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Teaching Your Pets to Do Tricks


About Me

Teaching Your Pets To Do Tricks

Hello, my name is Simone Walters. Welcome to my website about training your pets to do tricks. All animals can learn how to do tricks if you use the right approach to training. When I train my pets, I use clickers to mark the correct movements that I want to link to a command word. Then I give my pets praise and treats to reward them for a job well done. Although I prefer this training method, there are many others to consider. On this site, I will cover all the different types of ways to train your pets to do tricks. Come back soon to learn more.

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2 Actions You Can Take When Your Dog Eats Chocolate

If you have discovered that your dog has eaten chocolate, you may start to panic because you know it is poisonous for your canine companion. If they have just eaten the chocolate, take the actions below while waiting to take your pooch to the veterinarian.

Monitor Your Dog's Condition Carefully

One thing you must do after finding out that your dog ate chocolate is to monitor their condition. Even if you take further steps or are on the way to the veterinarian, you need to make their condition does not deteriorate rapidly.

Depending on your dog's size and how much chocolate they ingested, you may notice that they have initial symptoms ranging from vomiting to restlessness. If the chocolate they consumed contained high levels of methylxanthines or are relatively small, they could start having seizures or difficulty breathing. 

If your dog is displaying major symptoms of distress, do not wait to take them to the veterinarian. However, if they have not started exhibiting any symptoms or are having minor symptoms, take one of the two actions discussed below.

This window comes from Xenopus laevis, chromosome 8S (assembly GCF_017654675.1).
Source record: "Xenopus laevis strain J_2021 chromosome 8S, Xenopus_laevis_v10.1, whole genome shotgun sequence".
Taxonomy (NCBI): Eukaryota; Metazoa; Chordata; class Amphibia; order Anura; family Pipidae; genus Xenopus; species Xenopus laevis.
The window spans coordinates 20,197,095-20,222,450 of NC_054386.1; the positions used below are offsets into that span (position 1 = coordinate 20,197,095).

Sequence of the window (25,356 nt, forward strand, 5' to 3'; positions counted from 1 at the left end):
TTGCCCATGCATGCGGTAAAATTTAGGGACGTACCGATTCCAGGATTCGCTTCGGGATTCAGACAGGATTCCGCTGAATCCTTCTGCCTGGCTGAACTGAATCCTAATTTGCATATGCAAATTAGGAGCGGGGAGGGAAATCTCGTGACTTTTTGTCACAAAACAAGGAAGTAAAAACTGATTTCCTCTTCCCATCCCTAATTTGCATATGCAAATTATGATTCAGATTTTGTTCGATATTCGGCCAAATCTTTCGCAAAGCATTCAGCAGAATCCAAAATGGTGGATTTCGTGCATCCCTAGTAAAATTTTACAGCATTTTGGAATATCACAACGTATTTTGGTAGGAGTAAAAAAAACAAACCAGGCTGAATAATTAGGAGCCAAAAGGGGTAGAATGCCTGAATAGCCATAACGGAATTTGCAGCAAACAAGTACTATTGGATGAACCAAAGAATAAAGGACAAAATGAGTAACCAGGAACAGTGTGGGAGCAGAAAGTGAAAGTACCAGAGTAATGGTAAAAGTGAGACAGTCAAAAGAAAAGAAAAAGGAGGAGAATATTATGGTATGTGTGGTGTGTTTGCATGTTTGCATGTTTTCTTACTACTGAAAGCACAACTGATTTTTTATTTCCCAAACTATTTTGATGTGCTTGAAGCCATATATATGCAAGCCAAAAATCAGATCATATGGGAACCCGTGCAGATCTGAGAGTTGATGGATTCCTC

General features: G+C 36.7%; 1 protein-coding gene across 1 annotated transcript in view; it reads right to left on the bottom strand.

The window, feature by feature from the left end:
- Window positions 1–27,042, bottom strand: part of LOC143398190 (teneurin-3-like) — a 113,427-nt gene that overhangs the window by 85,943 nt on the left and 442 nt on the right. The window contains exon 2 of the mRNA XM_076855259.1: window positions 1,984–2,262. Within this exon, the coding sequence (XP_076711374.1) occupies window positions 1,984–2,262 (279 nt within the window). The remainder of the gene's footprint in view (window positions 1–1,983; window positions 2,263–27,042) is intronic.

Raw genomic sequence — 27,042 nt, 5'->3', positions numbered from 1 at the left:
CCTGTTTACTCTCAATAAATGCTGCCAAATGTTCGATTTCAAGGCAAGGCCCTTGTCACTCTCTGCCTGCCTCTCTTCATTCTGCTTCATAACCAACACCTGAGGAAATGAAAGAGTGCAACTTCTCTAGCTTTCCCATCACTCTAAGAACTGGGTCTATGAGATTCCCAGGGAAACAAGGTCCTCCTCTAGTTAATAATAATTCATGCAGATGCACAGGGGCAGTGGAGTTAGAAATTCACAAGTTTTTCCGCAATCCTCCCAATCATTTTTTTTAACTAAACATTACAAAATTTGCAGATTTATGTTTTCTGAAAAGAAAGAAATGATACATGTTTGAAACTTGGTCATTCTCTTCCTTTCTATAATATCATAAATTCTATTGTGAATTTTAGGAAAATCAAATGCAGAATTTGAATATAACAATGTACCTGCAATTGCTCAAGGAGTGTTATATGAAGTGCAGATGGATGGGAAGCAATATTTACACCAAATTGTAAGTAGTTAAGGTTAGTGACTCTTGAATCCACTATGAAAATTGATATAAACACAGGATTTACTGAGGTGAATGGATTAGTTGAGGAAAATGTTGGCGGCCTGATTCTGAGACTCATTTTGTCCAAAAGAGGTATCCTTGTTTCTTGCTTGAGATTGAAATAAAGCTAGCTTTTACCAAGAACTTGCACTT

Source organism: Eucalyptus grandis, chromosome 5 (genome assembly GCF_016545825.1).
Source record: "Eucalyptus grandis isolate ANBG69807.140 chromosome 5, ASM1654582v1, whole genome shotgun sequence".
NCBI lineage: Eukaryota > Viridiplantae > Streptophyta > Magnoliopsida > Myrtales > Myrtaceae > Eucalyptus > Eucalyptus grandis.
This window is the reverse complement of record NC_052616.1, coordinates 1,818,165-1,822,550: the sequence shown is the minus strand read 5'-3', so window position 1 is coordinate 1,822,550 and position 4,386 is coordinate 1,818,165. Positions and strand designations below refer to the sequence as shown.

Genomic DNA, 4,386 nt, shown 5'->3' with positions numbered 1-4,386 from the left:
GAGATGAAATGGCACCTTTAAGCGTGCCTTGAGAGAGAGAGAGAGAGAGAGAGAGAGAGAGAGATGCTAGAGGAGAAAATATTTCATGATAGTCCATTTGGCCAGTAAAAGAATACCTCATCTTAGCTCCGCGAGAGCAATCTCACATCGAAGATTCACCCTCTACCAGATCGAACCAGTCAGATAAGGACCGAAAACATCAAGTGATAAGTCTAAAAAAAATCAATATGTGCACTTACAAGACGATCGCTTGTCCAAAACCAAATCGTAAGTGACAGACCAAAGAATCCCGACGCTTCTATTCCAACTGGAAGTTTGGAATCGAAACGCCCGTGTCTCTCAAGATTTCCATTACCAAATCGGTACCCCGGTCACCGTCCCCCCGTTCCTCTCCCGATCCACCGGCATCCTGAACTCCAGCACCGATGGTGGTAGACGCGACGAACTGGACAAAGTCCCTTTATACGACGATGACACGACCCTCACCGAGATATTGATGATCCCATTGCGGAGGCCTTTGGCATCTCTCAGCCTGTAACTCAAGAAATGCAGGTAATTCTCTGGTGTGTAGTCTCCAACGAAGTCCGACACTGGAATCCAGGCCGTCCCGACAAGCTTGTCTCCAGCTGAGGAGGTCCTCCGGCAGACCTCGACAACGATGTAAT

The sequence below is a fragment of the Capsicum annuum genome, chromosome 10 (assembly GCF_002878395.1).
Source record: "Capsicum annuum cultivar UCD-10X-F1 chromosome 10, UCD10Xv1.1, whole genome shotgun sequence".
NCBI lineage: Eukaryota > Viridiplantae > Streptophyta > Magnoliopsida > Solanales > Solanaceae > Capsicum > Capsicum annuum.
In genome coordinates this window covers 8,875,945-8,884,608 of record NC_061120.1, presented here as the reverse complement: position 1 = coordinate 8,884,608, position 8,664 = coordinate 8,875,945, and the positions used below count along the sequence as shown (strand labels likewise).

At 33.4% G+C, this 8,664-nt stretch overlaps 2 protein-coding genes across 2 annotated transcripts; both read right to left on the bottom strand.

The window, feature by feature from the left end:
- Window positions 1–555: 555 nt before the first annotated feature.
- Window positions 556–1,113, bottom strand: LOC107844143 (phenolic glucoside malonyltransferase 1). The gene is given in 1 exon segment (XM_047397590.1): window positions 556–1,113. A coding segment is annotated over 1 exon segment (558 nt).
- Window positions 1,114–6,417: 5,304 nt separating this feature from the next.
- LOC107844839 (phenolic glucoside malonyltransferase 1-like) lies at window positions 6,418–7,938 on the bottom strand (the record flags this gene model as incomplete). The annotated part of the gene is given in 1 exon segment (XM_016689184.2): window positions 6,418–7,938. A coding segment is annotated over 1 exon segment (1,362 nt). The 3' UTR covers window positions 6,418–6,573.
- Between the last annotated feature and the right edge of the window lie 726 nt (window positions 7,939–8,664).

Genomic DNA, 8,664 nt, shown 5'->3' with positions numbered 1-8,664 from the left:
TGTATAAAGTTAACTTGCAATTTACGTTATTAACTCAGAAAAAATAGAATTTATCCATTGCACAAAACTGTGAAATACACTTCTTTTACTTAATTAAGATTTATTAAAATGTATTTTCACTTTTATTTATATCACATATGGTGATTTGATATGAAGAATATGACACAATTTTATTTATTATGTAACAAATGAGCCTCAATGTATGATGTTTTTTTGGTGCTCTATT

Make Your Dog Throw Up

When your dog eats chocolate, you need to help them get rid of the toxins as soon as possible. You can do this by giving them activated charcoal that serves two functions.

First, the charcoal will help make your dog throw up. While the taste alone may induce vomiting, the charcoal also has an irritating effect on the lining of the stomach. Especially if they only recently ate the chocolate, vomiting will help get it out of their system before too many of the toxins can be absorbed by the intestinal tract.

Second, the activated charcoal can absorb some of the toxins that have already been released in your dog's stomach. Then, when they throw up, the charcoal containing the absorbed toxins carries the poison out of your dog's system, reducing the amount that is readily absorbed.

Taking immediate action can help save your dog from the poisonous effects of chocolate. Even if you are able to induce vomiting in your dog, however, you have no way of knowing how much of the toxins were absorbed into their bloodstream.

You still need to take your dog to their veterinarian. Once there, the vet can then fully assess your dog's condition and take any additional action for treating your dog, such as starting intravenous fluids or giving them additional medication to get rid of the toxins. To learn more, contact a company like Oakton Animal Hospital.